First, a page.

"Domestic Peace" is set at a high society Paris party in 1810. The aristocrats of Paris, those who survived the terror, are all in a flutter waiting for Napolean to arrive. A quarrel with Josephine has delayed him. There is a great depth of irony in the aristocrats all waiting for Napolean, an ex-corporal from Corsica, a man many at the party probably privately thought was not fit to work in their stables.
The best thing about the party is Balzac's masterful descriptions of the clothing and the elegant toilette of the women. Of course everyone is evaluating the probable wealth of other party goers and the parents of marriage age children have their eyes open for prospects. There is an interesting revenge plot on a cheating spouse.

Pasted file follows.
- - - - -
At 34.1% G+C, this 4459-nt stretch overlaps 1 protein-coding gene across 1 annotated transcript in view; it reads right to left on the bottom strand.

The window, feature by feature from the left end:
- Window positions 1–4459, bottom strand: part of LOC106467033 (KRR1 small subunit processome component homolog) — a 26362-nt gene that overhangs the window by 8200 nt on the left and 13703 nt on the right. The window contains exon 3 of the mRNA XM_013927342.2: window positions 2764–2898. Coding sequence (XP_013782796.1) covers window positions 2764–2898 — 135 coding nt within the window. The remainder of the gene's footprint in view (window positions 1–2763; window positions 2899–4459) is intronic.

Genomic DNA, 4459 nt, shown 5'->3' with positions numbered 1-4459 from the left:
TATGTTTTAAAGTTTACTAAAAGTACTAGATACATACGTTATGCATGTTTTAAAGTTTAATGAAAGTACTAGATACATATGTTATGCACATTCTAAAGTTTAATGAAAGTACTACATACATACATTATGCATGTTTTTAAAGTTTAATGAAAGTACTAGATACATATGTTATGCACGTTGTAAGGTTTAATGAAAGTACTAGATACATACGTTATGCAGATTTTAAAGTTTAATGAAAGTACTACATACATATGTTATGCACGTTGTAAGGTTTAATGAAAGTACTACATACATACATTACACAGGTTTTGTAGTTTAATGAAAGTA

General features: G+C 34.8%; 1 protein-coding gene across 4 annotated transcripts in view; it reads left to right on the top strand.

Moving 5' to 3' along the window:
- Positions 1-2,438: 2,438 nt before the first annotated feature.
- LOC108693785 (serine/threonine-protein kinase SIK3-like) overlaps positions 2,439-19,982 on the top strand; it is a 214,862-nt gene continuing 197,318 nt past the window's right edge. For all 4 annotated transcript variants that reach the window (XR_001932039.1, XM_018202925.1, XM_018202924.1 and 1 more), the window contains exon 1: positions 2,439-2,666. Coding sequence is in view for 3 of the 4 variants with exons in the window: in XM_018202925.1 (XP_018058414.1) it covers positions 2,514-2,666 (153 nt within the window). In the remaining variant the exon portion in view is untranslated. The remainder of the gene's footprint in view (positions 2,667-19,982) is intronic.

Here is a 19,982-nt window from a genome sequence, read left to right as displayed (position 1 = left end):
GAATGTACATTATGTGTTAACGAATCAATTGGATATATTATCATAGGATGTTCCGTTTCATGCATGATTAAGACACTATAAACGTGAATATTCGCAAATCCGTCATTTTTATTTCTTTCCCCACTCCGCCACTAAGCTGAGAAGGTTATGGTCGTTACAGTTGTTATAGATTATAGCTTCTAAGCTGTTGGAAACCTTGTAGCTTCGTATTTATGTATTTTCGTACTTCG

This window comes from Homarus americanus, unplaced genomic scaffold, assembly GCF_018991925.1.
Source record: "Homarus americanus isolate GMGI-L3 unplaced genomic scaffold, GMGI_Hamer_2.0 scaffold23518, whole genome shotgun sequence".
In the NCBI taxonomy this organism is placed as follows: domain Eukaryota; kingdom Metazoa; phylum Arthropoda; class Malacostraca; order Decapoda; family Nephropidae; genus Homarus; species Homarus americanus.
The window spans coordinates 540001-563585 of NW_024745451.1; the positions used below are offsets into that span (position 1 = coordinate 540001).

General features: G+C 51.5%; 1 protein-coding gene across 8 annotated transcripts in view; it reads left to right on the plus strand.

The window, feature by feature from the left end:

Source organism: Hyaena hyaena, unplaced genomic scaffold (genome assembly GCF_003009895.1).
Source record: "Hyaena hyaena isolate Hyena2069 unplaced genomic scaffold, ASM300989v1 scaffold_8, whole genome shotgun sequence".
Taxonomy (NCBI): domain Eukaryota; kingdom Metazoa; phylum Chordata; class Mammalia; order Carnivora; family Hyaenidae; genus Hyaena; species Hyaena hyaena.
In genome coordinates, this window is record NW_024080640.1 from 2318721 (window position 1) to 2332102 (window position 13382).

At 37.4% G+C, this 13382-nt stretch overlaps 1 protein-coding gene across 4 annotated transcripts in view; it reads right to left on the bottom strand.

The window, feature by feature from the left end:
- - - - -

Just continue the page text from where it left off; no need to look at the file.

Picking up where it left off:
I want to briefly talk about the two English women who first made Balzac's Comedie Humaine available in English in reasonable translations. I will talk more in another post on how the first English edition was published.
Clara Bell (1835 to 1927) was fluent in French, English, German, Russian, Dutch and Spainish.
Ellen Marriage (1865 to 1946) was also a polyglot. Eleven works in the comedy were considered too risqué for a woman to translate and for those she used the name "James Waring".
Just like Constance Garnett, these two very hard working translators had a big behind the scene impact on the Anglophone literary world.